“No she doesn’t know I’m here. And she wouldn’t be happy to know I’m here,” laughed a mother at Shanghai’s Marriage Corner. She, along with hundreds of other hopeful parents, had come to the center of Shanghai to find potential marital matches for their children. Every weekend since 2004, the parents of Shanghai have gathered in People’s Park’s Marriage Corner to find husbands and wives for their children. The square is filled with hundreds of papers, each promoting a single individual. Some of the papers are put up by agencies, others are taped onto the top of umbrellas or boxes to be viewed by those who passed by, and still, some parents stand in the center of the square holding a short description or their child in their hand, just waiting for an interested candidate to come up.
I noticed that the majority of the advertisements were for 30-something year old women who had high-paying careers. This seemed peculiar to me, especially since China’s One Child Policy has led to a larger population of males than females. The next week in my Issues in Chinese Society course, we talked about the Sheng Nu, or “Leftover Women.” China’s Women’s Federation defines Sheng Nu as an unmarried Chinese woman over 27 years of age, and the Federation has often printed derogatory and undesirable descriptions about this group of women.
After visiting the Marriage Corner, I asked my Chinese roommate, Louise, her opinion of the Marriage Corner and the Sheng Nu. She said that only undesirable women are left unmarried at an old age. And also said that it is thought that children born to younger women will grow up to be smarter, so there is a heavy push for young girls to get married and have children after finishing school. I asked Louise about career women becoming Sheng Nus, and she replied, “Men want to be superior to women. If a woman has a good career and makes lots of money, the man will be afraid she will not listen to him and try to control him.” She also added, “If a man pursues a woman who is above him at the workplace, he will be laughed at and ridiculed by his friends.”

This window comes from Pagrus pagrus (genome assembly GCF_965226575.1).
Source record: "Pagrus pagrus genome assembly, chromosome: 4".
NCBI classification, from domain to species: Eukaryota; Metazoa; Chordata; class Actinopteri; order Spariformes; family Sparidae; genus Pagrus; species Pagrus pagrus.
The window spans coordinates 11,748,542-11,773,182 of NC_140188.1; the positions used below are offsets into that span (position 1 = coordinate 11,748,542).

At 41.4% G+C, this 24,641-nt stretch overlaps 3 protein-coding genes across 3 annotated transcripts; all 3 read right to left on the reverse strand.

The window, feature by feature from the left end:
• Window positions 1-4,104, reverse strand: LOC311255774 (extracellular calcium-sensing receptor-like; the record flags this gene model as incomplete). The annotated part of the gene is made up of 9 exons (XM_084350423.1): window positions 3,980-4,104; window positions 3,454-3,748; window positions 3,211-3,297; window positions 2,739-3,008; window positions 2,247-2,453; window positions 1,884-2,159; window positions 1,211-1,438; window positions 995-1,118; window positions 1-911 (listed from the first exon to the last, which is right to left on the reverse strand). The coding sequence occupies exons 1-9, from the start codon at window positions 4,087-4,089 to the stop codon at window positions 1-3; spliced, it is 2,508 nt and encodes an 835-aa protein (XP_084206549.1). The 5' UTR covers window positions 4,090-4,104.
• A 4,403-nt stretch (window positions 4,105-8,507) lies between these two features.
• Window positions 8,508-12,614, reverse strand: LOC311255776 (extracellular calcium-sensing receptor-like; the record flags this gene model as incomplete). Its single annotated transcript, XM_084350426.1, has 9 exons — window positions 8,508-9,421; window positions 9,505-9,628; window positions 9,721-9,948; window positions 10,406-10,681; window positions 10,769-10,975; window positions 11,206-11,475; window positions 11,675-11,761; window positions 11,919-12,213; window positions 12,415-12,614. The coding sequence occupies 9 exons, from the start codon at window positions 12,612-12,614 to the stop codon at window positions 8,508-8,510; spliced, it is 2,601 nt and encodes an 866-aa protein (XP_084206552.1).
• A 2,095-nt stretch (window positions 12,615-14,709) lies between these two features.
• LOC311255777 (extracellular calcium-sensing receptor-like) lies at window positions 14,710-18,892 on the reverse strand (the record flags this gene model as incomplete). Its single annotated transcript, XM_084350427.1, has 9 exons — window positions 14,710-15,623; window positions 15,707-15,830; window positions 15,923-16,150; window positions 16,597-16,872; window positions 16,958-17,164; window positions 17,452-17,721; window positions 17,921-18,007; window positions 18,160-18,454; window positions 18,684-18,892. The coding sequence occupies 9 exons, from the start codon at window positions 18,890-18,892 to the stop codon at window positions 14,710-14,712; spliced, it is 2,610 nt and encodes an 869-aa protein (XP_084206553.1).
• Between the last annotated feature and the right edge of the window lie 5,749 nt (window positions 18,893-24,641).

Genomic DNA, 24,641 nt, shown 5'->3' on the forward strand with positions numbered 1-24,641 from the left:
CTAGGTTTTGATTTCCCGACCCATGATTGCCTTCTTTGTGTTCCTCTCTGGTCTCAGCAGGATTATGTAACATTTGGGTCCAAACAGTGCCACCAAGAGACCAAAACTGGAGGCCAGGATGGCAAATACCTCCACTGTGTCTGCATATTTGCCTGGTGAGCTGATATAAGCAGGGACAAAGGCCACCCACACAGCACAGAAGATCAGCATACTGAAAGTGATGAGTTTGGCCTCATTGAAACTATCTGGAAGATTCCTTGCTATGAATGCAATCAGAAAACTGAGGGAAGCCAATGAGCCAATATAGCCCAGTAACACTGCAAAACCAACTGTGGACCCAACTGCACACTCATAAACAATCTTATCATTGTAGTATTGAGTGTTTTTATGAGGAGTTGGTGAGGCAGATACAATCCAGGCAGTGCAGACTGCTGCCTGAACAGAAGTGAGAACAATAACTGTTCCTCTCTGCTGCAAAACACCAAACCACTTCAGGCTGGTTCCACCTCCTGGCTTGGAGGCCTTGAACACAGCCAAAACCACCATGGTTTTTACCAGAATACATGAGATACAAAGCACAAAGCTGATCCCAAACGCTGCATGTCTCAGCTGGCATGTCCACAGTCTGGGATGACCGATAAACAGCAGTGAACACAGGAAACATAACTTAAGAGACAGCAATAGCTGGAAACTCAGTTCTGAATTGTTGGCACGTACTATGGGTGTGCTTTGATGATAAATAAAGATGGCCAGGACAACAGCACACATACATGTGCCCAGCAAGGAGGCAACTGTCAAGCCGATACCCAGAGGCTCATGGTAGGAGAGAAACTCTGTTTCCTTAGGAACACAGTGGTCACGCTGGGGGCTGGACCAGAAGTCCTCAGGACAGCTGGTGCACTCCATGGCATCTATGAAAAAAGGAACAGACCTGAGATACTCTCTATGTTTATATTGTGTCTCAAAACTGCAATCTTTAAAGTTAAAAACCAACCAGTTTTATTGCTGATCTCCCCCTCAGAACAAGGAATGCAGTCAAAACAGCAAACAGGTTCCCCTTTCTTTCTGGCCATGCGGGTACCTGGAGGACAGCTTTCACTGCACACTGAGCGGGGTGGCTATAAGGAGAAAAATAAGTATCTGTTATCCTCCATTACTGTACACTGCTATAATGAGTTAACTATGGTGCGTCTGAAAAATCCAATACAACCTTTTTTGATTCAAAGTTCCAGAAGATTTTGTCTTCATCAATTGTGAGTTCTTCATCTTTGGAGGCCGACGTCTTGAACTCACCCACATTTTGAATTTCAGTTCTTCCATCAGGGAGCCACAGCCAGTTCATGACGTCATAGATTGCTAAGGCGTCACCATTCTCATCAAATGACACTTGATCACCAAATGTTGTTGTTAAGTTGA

This seemed like such a strange gender dynamic to me, coming from a culture that values egalitarianism and mutual affection in a relationship. I would think career driven women would find compatible career driven partners. But, instead, it seemed Shanghai’s young bachelors and bachlorettes were still following more traditional roles.
I also noticed that many of the slips of paper advertised the individual’s age, height, monthly salary and other quantifiable figures. This idea of being matched on statistical compatibility was very different than what I have been used to and a priority system that I have never really thought about.
And while visiting the Marriage Corner was so shocking and different from anything I’ve experienced before, who is to say that match.com or eharmony doesn’t employ methods of relationship matches that may not be as shocking to a person of a different culture? If anything, I’ve come to realize and appreciate the differences between the eastern and western gender roles, and hope to one day learn more about their stark contrast.